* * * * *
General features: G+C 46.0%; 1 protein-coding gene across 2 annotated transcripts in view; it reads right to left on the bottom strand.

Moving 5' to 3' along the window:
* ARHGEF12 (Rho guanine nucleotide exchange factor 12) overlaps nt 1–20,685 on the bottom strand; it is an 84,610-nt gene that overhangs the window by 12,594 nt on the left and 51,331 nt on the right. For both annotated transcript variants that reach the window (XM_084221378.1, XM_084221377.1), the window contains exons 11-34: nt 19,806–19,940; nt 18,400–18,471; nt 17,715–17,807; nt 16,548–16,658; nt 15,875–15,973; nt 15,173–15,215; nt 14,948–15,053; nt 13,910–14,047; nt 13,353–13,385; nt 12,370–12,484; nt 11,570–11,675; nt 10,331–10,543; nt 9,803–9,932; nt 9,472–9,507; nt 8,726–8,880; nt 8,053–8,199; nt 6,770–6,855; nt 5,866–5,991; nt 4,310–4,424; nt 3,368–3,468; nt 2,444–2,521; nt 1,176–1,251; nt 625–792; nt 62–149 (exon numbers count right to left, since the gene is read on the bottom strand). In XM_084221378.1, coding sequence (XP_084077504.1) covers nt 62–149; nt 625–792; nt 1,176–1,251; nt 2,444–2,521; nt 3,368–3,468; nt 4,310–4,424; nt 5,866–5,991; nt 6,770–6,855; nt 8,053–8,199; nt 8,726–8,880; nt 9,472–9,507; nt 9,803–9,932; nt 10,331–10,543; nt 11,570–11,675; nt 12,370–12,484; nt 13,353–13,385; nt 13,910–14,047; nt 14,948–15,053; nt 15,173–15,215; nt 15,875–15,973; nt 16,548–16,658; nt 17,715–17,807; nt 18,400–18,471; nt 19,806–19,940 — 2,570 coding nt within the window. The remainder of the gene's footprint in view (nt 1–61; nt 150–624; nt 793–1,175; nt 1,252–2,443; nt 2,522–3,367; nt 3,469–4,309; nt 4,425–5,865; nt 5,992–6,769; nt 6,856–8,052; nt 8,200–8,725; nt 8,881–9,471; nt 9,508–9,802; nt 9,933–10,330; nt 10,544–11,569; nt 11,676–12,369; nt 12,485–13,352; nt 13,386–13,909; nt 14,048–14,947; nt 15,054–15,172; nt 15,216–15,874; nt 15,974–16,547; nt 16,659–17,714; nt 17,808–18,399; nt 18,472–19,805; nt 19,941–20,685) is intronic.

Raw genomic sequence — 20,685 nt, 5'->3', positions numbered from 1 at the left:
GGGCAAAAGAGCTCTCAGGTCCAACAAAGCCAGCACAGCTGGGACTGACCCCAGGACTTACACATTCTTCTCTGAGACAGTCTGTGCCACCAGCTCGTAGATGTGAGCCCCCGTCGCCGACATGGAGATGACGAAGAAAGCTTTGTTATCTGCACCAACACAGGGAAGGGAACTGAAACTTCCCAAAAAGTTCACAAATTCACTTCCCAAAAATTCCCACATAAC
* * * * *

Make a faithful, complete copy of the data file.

General features: G+C 46.0%; 1 protein-coding gene across 2 annotated transcripts in view; it reads right to left on the bottom strand.

Moving 5' to 3' along the window:
* ARHGEF12 (Rho guanine nucleotide exchange factor 12) overlaps nt 1–20,685 on the bottom strand; it is an 84,610-nt gene that overhangs the window by 12,594 nt on the left and 51,331 nt on the right. For both annotated transcript variants that reach the window (XM_084221378.1, XM_084221377.1), the window contains exons 11-34: nt 19,806–19,940; nt 18,400–18,471; nt 17,715–17,807; nt 16,548–16,658; nt 15,875–15,973; nt 15,173–15,215; nt 14,948–15,053; nt 13,910–14,047; nt 13,353–13,385; nt 12,370–12,484; nt 11,570–11,675; nt 10,331–10,543; nt 9,803–9,932; nt 9,472–9,507; nt 8,726–8,880; nt 8,053–8,199; nt 6,770–6,855; nt 5,866–5,991; nt 4,310–4,424; nt 3,368–3,468; nt 2,444–2,521; nt 1,176–1,251; nt 625–792; nt 62–149 (exon numbers count right to left, since the gene is read on the bottom strand). In XM_084221378.1, coding sequence (XP_084077504.1) covers nt 62–149; nt 625–792; nt 1,176–1,251; nt 2,444–2,521; nt 3,368–3,468; nt 4,310–4,424; nt 5,866–5,991; nt 6,770–6,855; nt 8,053–8,199; nt 8,726–8,880; nt 9,472–9,507; nt 9,803–9,932; nt 10,331–10,543; nt 11,570–11,675; nt 12,370–12,484; nt 13,353–13,385; nt 13,910–14,047; nt 14,948–15,053; nt 15,173–15,215; nt 15,875–15,973; nt 16,548–16,658; nt 17,715–17,807; nt 18,400–18,471; nt 19,806–19,940 — 2,570 coding nt within the window. The remainder of the gene's footprint in view (nt 1–61; nt 150–624; nt 793–1,175; nt 1,252–2,443; nt 2,522–3,367; nt 3,469–4,309; nt 4,425–5,865; nt 5,992–6,769; nt 6,856–8,052; nt 8,200–8,725; nt 8,881–9,471; nt 9,508–9,802; nt 9,933–10,330; nt 10,544–11,569; nt 11,676–12,369; nt 12,485–13,352; nt 13,386–13,909; nt 14,048–14,947; nt 15,054–15,172; nt 15,216–15,874; nt 15,974–16,547; nt 16,659–17,714; nt 17,808–18,399; nt 18,472–19,805; nt 19,941–20,685) is intronic.

Raw genomic sequence — 20,685 nt, 5'->3', positions numbered from 1 at the left:
GGGCAAAAGAGCTCTCAGGTCCAACAAAGCCAGCACAGCTGGGACTGACCCCAGGACTTACACATTCTTCTCTGAGACAGTCTGTGCCACCAGCTCGTAGATGTGAGCCCCCGTCGCCGACATGGAGATGACGAAGAAAGCTTTGTTATCTGCACCAACACAGGGAAGGGAACTGAAACTTCCCAAAAAGTTCACAAATTCACTTCCCAAAAATTCCCACATAAC